Blue2Hi, Jo here, doing a bit of exploring.

Regular readers will know I like to browse period newspapers. Usually I'm looking for a specific event or detail, or reading around a date. Sometimes I just look for amusement. I know, I know. Odd things amuse odd people!

I did start with the keyword "Dawlish", which is where I live, just to see if I could find any Regency references. I found one, and it was slightly interesting. Dawlish(As always, click on an image to enlarge it.

(Added later. Lady Mallet Vaughan was the daughter of the first Earl of Lisburne, and Mallet was her Christian name. She died unmarried in Dawlish in 1858 at the age of 92.)

I'm not sure where the public rooms were. I found a bit on line from a Regency source. "The lower part of Dawlish is principally occupied by those who visit it for the recovery their health, or, in the summer, by casual visitors, and excursionists. As it is essential to the comfort of the invalid, that all his wants should be within the least possible distance of being supplied, the lower part of Dawlish contains the baths, the public rooms, and a level walk, supplied with seats, for exercise and rest. The houses on the beach, that the advantage of sea bathing may be obtained as near as possible, are as close to the sea, as their protection from its wintry turbulence allows; the machines being in front of them."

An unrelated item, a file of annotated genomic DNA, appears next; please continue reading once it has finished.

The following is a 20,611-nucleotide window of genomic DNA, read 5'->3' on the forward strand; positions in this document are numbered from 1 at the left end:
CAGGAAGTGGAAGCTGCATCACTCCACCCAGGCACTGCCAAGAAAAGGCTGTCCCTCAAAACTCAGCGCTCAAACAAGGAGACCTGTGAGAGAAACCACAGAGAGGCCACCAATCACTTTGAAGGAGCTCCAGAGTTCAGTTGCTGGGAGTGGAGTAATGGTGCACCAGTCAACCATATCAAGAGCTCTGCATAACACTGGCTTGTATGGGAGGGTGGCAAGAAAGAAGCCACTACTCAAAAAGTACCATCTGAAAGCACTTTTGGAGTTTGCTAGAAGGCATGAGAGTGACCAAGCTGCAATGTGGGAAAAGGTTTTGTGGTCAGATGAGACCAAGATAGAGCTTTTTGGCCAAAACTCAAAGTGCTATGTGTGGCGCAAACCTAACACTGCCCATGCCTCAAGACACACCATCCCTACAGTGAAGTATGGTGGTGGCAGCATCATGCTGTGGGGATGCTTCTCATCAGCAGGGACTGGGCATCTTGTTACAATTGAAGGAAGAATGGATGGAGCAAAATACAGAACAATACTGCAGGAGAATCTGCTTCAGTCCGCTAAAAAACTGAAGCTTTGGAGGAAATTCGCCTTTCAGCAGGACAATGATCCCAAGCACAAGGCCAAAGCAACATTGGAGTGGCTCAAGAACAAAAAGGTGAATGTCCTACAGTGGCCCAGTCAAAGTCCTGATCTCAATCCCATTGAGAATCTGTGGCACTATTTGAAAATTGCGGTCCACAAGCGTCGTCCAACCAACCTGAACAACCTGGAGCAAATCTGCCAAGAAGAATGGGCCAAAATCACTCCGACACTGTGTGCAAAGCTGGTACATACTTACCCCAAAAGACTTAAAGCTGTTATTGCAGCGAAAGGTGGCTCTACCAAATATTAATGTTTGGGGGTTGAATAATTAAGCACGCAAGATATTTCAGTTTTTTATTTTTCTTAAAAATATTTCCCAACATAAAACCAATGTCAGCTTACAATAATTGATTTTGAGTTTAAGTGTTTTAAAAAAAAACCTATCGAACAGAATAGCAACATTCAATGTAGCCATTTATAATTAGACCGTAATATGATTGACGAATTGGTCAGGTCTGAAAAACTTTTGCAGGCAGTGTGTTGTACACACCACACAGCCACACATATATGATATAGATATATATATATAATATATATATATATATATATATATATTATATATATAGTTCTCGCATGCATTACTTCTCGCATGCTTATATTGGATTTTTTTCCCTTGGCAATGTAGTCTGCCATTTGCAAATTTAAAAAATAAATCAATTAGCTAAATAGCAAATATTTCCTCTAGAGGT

From WILLIAMS, Thomas Hewitt: PICTURESQUE EXCURSIONS IN DEVONSHIRE: THE ENVIRONS OF EXETER. Pt. II. Description of Dawlish, Luscombe and Teignmouth.

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A window into the past.

JomayHi, Jo here, talking about the restless politics of 1817, but also sharing a window into life in the past. As I said back in December, My Company of Rogues books began in 1814 because the plot tied into Napoleon's abdication. I've written 15 Rogues books since and managed to progress slowly because I knew that as the post-war years marched on, the political situation would become darker.

Peace after war is euphoric, but the aftermath is usually difficult. Wars are expensive, so even victorious countries have huge debts. Peace can open up markets, but it often also allows in competition. Economies are often depressed just when large numbers of men return home seeking work and feeling entitled to the good things in life. The result — unrest, and even riotous rebellion.

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